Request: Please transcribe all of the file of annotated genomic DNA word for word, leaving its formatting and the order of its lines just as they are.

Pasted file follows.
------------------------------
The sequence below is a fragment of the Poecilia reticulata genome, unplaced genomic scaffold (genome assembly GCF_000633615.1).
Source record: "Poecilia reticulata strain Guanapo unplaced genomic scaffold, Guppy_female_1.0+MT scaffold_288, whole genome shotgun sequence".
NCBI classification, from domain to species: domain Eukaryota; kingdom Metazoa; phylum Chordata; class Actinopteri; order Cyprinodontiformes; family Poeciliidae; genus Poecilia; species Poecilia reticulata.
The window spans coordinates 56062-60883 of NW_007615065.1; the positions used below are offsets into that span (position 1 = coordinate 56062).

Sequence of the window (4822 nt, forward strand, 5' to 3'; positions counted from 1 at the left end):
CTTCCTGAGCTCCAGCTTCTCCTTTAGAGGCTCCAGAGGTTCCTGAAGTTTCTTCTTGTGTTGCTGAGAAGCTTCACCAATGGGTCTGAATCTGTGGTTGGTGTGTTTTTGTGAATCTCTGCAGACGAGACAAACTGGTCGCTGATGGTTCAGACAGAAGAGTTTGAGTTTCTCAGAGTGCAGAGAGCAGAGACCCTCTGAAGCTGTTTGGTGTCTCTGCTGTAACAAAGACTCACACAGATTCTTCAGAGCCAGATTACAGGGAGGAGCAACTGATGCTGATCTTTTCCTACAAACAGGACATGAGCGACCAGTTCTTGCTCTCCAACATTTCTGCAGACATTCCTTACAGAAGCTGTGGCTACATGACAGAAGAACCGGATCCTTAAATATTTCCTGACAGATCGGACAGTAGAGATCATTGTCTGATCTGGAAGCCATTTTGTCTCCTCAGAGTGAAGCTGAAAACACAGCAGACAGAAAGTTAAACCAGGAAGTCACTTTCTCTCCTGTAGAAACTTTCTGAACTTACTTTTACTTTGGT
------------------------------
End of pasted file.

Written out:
The sequence below is a fragment of the Poecilia reticulata genome, unplaced genomic scaffold (genome assembly GCF_000633615.1).
Source record: "Poecilia reticulata strain Guanapo unplaced genomic scaffold, Guppy_female_1.0+MT scaffold_288, whole genome shotgun sequence".
NCBI classification, from domain to species: domain Eukaryota; kingdom Metazoa; phylum Chordata; class Actinopteri; order Cyprinodontiformes; family Poeciliidae; genus Poecilia; species Poecilia reticulata.
The window spans coordinates 56062-60883 of NW_007615065.1; the positions used below are offsets into that span (position 1 = coordinate 56062).

Sequence of the window (4822 nt, forward strand, 5' to 3'; positions counted from 1 at the left end):
CTTCCTGAGCTCCAGCTTCTCCTTTAGAGGCTCCAGAGGTTCCTGAAGTTTCTTCTTGTGTTGCTGAGAAGCTTCACCAATGGGTCTGAATCTGTGGTTGGTGTGTTTTTGTGAATCTCTGCAGACGAGACAAACTGGTCGCTGATGGTTCAGACAGAAGAGTTTGAGTTTCTCAGAGTGCAGAGAGCAGAGACCCTCTGAAGCTGTTTGGTGTCTCTGCTGTAACAAAGACTCACACAGATTCTTCAGAGCCAGATTACAGGGAGGAGCAACTGATGCTGATCTTTTCCTACAAACAGGACATGAGCGACCAGTTCTTGCTCTCCAACATTTCTGCAGACATTCCTTACAGAAGCTGTGGCTACATGACAGAAGAACCGGATCCTTAAATATTTCCTGACAGATCGGACAGTAGAGATCATTGTCTGATCTGGAAGCCATTTTGTCTCCTCAGAGTGAAGCTGAAAACACAGCAGACAGAAAGTTAAACCAGGAAGTCACTTTCTCTCCTGTAGAAACTTTCTGAACTTACTTTTACTTTGGT